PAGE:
I’ve been frustrated lately with a certain head coach of a certain favorite college football team of mine, who seems to be substantially more positive then he should be. After a recently blowout loss his press conference was almost more glowing and positive then that of the coach who had just mopped the floor with him (can you sense my frustration through your computer?)! While I’m sure that behind the scenes he and his staff are frustrated and truly trying hard to get better, this “the sky is falling” fan would like a little more public urgency!
There is an account in scripture where the sky was most definitely falling, but the people of Israel did everything possible to look the other way. For several generations God’s people had fallen into all sorts of sin, from idol worship, to immorality, and more. This was especially bad among their leaders, but the common people were far from innocent. As the sinfulness of society continued to mount the people refused to acknowledge their faults.
“For from the least to the greatest of them, everyone is greedy for unjust gain; and from prophet to priest, everyone deals falsely. They have healed the wound of my people lightly, saying, ‘Peace, peace,’ when there is no peace. Were they ashamed when they committed abomination? No, they were not at all ashamed; they did not know how to blush. Jeremiah 6:13-15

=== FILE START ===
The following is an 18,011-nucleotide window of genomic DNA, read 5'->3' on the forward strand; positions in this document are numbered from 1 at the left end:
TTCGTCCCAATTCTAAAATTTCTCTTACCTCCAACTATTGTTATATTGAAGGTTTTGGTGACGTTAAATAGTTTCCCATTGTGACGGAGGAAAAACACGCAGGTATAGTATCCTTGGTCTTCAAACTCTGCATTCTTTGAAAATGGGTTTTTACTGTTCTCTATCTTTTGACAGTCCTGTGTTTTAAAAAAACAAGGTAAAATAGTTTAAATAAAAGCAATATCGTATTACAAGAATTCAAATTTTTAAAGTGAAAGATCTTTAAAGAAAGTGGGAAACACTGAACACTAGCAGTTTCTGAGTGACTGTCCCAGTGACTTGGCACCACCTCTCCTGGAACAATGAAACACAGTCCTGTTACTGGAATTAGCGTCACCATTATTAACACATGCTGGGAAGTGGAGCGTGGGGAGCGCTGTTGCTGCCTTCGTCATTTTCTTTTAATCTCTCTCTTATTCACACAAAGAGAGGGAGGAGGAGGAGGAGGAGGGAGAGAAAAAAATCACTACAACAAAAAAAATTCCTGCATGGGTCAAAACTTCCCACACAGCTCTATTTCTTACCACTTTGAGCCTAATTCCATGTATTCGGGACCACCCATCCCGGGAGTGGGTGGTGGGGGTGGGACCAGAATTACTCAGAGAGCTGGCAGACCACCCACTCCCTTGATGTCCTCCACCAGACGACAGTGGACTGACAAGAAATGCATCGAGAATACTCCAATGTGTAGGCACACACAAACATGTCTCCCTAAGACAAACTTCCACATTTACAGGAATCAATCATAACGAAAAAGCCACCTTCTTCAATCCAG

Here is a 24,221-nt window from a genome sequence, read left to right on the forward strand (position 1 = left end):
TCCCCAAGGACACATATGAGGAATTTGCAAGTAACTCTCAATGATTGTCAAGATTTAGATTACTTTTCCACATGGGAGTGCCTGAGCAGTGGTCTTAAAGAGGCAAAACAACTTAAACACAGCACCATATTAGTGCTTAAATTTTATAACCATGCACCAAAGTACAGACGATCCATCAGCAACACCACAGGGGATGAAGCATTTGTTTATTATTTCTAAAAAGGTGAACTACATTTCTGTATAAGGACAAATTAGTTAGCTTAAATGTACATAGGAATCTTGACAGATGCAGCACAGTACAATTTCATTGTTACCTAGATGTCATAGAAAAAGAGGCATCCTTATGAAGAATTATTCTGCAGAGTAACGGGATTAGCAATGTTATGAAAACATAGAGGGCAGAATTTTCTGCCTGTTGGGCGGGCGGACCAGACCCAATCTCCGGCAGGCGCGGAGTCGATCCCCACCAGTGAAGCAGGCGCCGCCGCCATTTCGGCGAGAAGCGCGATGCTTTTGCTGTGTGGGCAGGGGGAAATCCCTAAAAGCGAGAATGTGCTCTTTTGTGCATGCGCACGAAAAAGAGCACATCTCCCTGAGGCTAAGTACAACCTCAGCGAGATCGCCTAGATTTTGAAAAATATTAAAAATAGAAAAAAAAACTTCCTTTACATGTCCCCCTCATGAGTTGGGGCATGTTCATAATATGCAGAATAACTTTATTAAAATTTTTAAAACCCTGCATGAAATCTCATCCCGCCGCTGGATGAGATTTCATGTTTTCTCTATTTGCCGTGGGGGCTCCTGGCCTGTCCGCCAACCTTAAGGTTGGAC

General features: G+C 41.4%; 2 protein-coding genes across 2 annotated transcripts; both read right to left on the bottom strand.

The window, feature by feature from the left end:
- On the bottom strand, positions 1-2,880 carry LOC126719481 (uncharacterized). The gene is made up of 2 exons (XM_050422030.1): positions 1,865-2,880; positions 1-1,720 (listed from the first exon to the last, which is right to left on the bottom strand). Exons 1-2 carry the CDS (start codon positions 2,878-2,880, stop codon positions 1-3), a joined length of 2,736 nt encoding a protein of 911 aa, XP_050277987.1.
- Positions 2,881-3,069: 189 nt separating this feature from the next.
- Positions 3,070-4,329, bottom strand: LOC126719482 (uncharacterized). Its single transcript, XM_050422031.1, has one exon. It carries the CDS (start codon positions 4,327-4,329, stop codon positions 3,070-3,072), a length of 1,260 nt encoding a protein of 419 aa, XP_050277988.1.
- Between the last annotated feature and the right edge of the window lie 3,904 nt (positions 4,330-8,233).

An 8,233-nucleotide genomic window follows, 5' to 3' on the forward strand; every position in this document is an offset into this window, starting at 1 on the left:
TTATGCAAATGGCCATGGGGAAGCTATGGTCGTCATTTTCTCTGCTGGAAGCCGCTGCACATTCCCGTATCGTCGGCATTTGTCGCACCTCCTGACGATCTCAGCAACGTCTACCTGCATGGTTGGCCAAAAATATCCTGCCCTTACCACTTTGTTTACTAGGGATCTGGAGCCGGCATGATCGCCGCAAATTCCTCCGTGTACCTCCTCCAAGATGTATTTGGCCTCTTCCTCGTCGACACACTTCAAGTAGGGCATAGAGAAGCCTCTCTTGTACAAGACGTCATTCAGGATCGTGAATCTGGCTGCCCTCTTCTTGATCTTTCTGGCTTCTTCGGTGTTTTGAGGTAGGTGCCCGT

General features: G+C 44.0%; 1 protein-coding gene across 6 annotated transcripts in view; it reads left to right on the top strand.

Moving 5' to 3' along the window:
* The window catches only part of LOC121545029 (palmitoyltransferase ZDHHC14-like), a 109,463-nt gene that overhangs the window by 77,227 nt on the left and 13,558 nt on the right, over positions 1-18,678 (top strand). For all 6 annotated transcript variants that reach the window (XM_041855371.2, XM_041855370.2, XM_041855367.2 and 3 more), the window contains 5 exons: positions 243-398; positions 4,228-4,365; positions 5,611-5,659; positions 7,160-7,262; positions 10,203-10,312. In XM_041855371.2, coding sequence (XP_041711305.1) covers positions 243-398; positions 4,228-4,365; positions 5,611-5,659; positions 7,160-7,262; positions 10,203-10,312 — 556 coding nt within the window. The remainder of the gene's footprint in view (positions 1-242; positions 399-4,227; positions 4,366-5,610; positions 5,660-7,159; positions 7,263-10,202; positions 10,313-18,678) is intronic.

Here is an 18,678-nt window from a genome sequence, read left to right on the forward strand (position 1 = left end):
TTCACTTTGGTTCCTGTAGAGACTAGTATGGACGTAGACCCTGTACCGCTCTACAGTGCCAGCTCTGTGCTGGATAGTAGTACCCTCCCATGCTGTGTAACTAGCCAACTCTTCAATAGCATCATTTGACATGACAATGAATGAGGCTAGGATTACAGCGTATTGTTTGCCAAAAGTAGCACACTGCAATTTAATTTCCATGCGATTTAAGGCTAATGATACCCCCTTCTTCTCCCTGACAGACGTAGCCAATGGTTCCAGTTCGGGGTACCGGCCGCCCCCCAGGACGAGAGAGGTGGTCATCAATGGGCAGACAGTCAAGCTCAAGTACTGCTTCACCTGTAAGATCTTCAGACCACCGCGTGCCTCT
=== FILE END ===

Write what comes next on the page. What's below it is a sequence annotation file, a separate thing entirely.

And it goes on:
The phrase that really grabs my attention here is that the people were “saying, ‘Peace, peace,’ when there is no peace.” The Hebrew word translated peace here is shalom, which refers to something much bigger then our word peace. Shalom means that everything is right before God. Obviously, that was VERY far from the case in Israel. Yet, in the face of so much sinfulness, the people were declaring that everything was perfectly fine. I think that today we are facing a similar, yet different, problem. Most of us recognize that there is not shalom in the world. We recognize the sinfulness in our world and in our culture. Yet, I wonder, do we adequately recognize our own sin? We are quick to point out all the problems around us, but then declare “shalom, shalom!” in our own lives. The world may be getting an F, but the fact that we are getting a C- should not be cause to declare “shalom, shalom!” I want to encourage all of us this week to do a comprehensive examination of our own lives. In what ways are we not at peace with God? What things do we need to change in our lives, and what things to we need to repent of? Sometimes we need to stop worrying about the problems of the world so that we can truly examine our own lives. This week, lets clean-up our own house so that we can truly have shalom with God.